San Fernando is the second most populous city in Trinidad and Tobago, after Chaguanas. It occupies 18 km² and is located in the southwestern part of the island of Trinidad. It is bounded to the north by the Guaracara River, the south by the Oropouche River, the east by the Sir Solomon Hochoy Highway, and the west by the Gulf of Paria. The former borough was elevated to the status of a city corporation on November 18, 1988. The motto of San Fernando is: Sanitas Fortis (“In a Healthy Environment We Will Find Strength”). Many local Trinidadians refer to the city with the shortened name “Sando.” San Fernando is called Trinidad and Tobago’s “industrial capital” because of its proximity to the Pointe-a-Pierre oil refinery and many other petrochemical, LNG, iron and steel and aluminum smelters in places such as Point Lisas in Couva, Point Fortin, and La Brea.
San Fernando is a coastal city. It is bounded by the Guaracara River to the north, the Solomon Hochoy Highway to the east, the Southern Main Road to the southeast, and the Oropouche River to the south. The city proper is located on the flanks of two hills — San Fernando Hill (formerly known as Naparima Hill) and Alexander Hill. Several mansions on the pinnacle of Alexander Hill house belong to some of the more prominent San Fernandian families. The Cipero, Vistabella, Marabella and the Godineau Rivers all enter the sea within the city limits.
The Amerindians called the area Anaparima, which has been translated as either “single hill” or “without water”. A single hill, San Fernando Hill, rises from the center of the city. A town named San Fernando de Naparima was established by Spanish Governor Don José Maria Chacón in 1784, in honor of the heir to Spanish crown. With time, the “de Naparima” was dropped.
Following the 1783 Cedula of Population, many sugarcane plantations were established in the Naparima Plains surrounding San Fernando. The town grew as this part of the country came to dominate sugar production. This growth continued throughout the nineteenth century as consolidation in the sugar industry led to the construction of what was then the largest sugar refinery in the world, the Usine, Ste. Madeline factory a few miles east of the town. The development of cacao cultivation and the petroleum industry helped San Fernando grow since the town served as the gateway to these areas.
The growth of the town placed severe strains on the supply of water, especially during the dry season. Complaints by the burgesses of the town resulted in numerous reports by geologists and hydrologists throughout the later nineteenth and early twentieth centuries, but the problem was not solved until the Navet Dam was constructed in the 1930s.
The nearby oil refinery at Pointe-à-Pierre played an important role in San Fernando’s development between World War II and the 1980s. The refinery was constructed by Trinidad Leaseholds Limited during World War II, and constituted one of the largest contributions to the war effort by a private company. The “oil boom” of the 1970s and ’80s led to the growth of the suburbs of San Fernando, especially Marabella (to the north) and Gasparillo (to the east) of the Pointe-à-Pierre refinery. In 1991, the boundaries of the city were extended, bringing the refinery (the largest in the Caribbean) immediately adjacent to the City’s northern boundary.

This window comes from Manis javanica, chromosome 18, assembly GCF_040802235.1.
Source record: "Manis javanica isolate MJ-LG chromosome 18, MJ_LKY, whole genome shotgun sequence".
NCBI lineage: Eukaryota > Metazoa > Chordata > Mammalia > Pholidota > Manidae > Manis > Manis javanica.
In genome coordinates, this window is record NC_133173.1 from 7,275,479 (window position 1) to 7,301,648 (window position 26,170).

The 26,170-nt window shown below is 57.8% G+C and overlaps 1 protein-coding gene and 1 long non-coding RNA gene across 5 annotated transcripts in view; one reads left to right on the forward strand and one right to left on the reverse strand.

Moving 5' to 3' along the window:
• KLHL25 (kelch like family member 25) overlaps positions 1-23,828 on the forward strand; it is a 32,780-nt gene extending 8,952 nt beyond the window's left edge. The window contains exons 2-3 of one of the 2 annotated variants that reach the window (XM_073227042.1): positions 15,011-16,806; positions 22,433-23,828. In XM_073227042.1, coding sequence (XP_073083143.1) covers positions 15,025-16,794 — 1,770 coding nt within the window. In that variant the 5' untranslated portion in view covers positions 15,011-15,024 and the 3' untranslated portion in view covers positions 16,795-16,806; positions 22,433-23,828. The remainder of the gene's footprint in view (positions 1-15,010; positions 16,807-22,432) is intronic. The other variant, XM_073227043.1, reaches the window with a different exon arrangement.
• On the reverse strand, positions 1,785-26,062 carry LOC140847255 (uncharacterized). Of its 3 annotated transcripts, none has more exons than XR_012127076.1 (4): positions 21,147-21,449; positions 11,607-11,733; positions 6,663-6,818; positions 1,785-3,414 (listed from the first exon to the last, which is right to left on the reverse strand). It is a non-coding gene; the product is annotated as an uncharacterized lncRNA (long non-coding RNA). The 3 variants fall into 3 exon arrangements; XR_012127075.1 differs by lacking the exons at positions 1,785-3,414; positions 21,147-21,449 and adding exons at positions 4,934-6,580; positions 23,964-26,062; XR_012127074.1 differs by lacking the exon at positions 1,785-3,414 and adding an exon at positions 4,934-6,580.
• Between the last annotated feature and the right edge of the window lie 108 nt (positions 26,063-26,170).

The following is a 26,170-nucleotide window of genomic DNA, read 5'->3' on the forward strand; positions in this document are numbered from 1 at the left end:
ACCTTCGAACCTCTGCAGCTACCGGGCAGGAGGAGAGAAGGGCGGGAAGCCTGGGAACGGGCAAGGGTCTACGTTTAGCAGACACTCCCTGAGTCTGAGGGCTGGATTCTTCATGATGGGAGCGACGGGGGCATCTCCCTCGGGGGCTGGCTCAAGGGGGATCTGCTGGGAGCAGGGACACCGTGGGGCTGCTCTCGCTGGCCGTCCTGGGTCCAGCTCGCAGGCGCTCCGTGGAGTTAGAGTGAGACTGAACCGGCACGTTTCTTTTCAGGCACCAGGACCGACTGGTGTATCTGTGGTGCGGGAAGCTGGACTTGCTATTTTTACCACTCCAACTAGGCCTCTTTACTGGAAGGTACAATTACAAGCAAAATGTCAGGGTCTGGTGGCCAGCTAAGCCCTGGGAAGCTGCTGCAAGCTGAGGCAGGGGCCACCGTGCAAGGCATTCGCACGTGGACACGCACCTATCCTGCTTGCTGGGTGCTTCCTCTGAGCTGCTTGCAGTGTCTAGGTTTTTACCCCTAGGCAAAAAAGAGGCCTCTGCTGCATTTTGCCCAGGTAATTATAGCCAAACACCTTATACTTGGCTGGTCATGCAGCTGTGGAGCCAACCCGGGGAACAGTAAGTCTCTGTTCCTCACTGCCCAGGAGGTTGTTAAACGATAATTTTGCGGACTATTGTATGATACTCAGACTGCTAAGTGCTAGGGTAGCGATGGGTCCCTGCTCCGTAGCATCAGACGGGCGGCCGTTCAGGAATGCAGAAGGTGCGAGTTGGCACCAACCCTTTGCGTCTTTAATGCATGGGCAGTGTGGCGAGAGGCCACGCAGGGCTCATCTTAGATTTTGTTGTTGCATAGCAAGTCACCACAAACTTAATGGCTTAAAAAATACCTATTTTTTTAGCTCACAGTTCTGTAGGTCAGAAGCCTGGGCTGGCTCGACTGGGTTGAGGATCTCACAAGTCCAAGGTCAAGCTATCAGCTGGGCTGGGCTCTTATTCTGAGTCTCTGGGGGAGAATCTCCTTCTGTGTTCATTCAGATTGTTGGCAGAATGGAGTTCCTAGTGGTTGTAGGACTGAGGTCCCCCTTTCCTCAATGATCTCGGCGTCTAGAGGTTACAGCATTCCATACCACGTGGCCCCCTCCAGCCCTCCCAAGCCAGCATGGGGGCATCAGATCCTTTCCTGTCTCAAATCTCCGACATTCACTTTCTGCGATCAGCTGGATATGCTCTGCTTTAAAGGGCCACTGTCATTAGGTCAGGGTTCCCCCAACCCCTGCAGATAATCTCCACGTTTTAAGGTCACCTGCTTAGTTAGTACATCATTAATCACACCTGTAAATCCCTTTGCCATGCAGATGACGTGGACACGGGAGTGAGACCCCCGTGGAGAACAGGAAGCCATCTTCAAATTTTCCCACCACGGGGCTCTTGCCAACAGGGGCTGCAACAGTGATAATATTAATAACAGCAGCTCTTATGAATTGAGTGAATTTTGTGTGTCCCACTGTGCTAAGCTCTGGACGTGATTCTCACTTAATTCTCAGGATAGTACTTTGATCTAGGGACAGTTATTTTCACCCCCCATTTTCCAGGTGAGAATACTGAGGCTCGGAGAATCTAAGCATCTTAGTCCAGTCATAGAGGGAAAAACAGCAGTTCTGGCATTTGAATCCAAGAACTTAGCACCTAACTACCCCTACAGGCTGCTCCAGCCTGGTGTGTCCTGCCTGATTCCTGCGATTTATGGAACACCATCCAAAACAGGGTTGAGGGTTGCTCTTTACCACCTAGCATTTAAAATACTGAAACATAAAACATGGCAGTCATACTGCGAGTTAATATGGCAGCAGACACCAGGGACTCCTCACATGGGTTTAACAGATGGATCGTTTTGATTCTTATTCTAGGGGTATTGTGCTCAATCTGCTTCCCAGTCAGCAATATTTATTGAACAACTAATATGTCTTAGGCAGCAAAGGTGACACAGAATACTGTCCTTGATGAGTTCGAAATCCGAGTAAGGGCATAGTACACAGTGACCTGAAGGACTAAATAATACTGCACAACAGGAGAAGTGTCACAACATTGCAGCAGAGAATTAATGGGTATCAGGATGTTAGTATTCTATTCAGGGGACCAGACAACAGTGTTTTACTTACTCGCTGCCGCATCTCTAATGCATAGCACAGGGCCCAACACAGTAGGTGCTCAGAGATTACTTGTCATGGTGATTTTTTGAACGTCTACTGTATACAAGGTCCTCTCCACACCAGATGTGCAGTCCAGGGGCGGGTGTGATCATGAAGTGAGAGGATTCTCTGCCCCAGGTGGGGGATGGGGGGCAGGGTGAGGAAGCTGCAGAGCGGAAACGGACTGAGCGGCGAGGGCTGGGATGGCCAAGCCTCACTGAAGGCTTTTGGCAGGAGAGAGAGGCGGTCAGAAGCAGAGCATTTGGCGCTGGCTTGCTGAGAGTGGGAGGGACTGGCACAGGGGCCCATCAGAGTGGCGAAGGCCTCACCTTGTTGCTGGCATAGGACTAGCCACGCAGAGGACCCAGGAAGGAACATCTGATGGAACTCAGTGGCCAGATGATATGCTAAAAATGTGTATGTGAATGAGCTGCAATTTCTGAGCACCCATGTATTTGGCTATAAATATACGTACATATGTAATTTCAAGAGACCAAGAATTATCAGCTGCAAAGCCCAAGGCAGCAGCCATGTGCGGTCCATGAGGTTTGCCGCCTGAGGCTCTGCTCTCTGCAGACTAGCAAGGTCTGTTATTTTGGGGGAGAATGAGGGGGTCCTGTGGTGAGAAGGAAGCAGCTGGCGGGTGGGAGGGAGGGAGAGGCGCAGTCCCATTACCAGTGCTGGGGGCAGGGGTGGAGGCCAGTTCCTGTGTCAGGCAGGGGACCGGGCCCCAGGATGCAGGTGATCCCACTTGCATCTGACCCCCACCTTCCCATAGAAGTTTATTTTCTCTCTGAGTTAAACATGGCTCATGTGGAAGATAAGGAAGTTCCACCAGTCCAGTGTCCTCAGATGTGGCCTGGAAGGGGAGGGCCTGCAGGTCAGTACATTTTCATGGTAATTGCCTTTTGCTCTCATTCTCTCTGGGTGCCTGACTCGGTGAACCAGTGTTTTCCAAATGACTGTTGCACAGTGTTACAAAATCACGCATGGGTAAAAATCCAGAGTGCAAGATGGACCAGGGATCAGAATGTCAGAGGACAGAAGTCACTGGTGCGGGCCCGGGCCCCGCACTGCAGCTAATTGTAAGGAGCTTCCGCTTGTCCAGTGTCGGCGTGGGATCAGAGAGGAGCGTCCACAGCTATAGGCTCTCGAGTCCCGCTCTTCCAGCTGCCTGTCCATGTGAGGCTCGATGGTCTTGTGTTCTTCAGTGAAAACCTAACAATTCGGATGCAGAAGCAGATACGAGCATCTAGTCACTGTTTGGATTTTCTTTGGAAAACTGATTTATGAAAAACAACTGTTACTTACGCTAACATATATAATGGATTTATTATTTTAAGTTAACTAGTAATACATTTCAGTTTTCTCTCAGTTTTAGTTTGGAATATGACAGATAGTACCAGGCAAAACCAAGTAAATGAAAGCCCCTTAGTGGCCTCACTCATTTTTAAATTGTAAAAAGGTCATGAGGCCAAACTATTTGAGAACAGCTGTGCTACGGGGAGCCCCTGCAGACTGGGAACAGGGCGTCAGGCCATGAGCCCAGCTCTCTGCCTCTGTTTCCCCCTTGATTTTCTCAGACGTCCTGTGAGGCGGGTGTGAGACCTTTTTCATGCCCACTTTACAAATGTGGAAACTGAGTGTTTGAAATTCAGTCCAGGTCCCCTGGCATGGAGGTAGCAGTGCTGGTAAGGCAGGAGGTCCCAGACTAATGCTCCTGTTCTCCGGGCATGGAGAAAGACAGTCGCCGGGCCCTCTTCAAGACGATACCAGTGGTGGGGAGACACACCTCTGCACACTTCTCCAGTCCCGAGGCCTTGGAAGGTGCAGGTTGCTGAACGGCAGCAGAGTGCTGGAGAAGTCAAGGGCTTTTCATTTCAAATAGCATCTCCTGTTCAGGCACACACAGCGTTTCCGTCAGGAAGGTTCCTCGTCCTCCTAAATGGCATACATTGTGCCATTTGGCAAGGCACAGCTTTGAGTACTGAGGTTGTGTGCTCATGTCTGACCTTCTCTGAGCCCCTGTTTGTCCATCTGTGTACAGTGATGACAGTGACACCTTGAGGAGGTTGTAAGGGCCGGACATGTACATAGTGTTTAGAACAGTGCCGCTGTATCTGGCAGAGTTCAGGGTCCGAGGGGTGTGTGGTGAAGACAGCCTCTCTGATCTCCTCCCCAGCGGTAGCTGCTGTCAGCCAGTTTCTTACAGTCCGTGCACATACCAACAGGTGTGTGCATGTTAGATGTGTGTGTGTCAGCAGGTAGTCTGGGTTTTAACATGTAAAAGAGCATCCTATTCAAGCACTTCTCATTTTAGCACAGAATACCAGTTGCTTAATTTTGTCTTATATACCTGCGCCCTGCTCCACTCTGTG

The extended city now includes the suburbs of Marabella, Bel Air, Gulf View and Cocoyea.
San Fernando has lost much of its history; most of its old buildings have been demolished, and perhaps the only section of the city that reminds one of its past is in the vicinity of the San Fernando Wharf and Harris Promenade.
Local government administration started in 1845, when the Town Council was established and the Municipality of San Fernando came into being. Circa 1853, San Fernando was elevated to a Borough; the first Mayor was Robert Johnstone. During its first year as a city, San Fernando was twinned with the town of La Trinité, Martinique. Ties with the French were re-established. From the simple start of a fishing village, San Fernando blossomed financially, and became “the Industrial Capital” of Trinidad and Tobago.
The administration of San Fernando is done by San Fernando City Corporation, one of the Regional corporations and municipalities of Trinidad and Tobago. It is a corporate body, and the staff is instrumental in the exercise of the powers of the Corporation through the Council. Functions of this Corporation are delegated by the Central Government, and the Corporation itself is within the jurisdiction of the Minister of Local Government.